Besides Jesus, Mary is one of the most lauded people in the Bible. Little is known about her childhood or her family, other than she was of the tribe of Judah and had a relative, Elizabeth. Our first introduction to Mary came as she was a virgin engaged to be married to Joseph (Luke 1:27).
Gabriel appeared to her and said, “Greetings, favored woman! The Lord is with you.” Confused and disturbed, Mary tried to think what the angel could mean. “Don’t be frightened, Mary’,” the angel told her, “for God has decided to bless you!” (Luke 1:28-30).
Mary was reported to be a young teenager at the time and her reaction was probably similar to how many of us would have reacted—confused, disturbed or frightened.
We can often make the mistake of elevating those we read about in the Bible into someone who is unbelievable or even fictional. Not trying to discount who they were or what they accomplished, but I sometimes forget that they were real people, not much different that you or I. The difference is in the response to what God asks of us.
Gabriel disclosed to Mary, both she and Elizabeth would become pregnant.
Mary responded, “I am the Lord’s servant, and I am willing to accept whatever he wants. May everything you have said come true” (Luke 1:38).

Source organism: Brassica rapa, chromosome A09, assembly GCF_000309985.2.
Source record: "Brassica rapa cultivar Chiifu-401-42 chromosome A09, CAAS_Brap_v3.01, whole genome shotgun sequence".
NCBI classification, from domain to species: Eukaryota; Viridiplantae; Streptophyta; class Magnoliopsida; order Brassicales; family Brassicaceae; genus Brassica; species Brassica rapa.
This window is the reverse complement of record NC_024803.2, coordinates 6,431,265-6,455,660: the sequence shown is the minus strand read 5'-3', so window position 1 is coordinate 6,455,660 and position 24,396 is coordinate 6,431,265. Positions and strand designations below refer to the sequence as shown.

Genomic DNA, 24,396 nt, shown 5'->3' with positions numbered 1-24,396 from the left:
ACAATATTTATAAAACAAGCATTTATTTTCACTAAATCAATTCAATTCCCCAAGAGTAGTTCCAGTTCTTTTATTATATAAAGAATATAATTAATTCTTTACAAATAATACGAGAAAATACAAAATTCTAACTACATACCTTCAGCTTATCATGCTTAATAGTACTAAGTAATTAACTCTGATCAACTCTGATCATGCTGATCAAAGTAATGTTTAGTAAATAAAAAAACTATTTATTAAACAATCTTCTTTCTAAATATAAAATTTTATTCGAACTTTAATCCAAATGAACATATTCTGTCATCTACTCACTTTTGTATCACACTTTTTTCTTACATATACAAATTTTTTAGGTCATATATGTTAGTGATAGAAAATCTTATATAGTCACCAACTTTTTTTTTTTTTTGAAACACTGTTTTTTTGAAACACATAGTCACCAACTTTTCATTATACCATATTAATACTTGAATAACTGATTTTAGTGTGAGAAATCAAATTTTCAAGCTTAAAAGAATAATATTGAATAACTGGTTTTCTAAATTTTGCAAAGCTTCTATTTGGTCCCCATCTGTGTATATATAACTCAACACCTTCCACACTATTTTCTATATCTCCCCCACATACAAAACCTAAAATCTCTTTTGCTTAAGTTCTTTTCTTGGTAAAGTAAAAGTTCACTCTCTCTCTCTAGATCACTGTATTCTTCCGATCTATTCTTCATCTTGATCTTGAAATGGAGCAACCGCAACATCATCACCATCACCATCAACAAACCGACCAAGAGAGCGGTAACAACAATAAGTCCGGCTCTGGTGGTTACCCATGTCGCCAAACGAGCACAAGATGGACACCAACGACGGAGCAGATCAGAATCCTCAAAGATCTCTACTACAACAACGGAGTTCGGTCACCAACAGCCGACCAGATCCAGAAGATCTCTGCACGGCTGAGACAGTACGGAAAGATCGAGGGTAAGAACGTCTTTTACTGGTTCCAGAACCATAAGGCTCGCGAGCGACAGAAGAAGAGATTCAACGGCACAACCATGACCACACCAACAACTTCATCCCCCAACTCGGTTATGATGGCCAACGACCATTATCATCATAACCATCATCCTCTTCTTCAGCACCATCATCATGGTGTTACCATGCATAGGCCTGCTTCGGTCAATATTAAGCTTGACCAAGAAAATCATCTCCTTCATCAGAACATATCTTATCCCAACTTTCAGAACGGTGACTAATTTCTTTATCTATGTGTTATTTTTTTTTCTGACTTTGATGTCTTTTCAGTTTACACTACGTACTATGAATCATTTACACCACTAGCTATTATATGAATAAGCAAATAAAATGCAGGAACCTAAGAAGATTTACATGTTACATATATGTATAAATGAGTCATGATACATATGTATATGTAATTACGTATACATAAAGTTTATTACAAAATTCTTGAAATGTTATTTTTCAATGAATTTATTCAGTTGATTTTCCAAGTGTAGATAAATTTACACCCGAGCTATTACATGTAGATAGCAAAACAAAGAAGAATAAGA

Just as in the case of Joseph, Mary’s response was immediate obedience and acceptance. Mary’s faith was also undeniable, as noted by Elizabeth.
Elizabeth said, “You are blessed because you believed that what the Lord said to you would really happen” (Luke 1:45).
Joseph and Mary lived their lives in faith and obedience. It was not glamorous or extraordinary, however, what they were able to accomplish within their lifetime was extraordinary because they were willing to accept whatever God asked of them.
We all face challenges this Christmas season. It may be relationally, financially or physically. It is how we react to these challenges that determines who we are. Are we righteous, just and good in how we treat others? Are we being obedient to the Lord in loving and listening to Him? Are we fixing our thoughts and our minds on Jesus?
How is God speaking to you this Christmas? To rejoice in the blessings of the year even though rejoicing is the last thing you want to do? To reconcile with family members or friends even though you have been estranged for a number of years? To give of your time or resources even though it seems as if you have none to give?
Whatever God is asking you to do this Christmas pales in comparison to what was asked of a young couple thousands of years ago.
This Christmas, don’t hope for something magic to happen; put your hope, faith and thoughts upon Jesus. Joseph and Mary were ordinary people used in extraordinary ways. We too—even as singles!—can be used in a similar fashion, only if we listen and are obedient to the Lord.
Cliff Young is a contributing writer to Sandlot Stories (ARose Books), as well as the monthly column, "He Said-She Said," in Crosswalk.com's Singles Channel. An architect and former youth worker, he now works with Christian musicians and consults for a number of Christian ministries. Got feedback? Send your comments and questions to CYdmg@yahoo.com.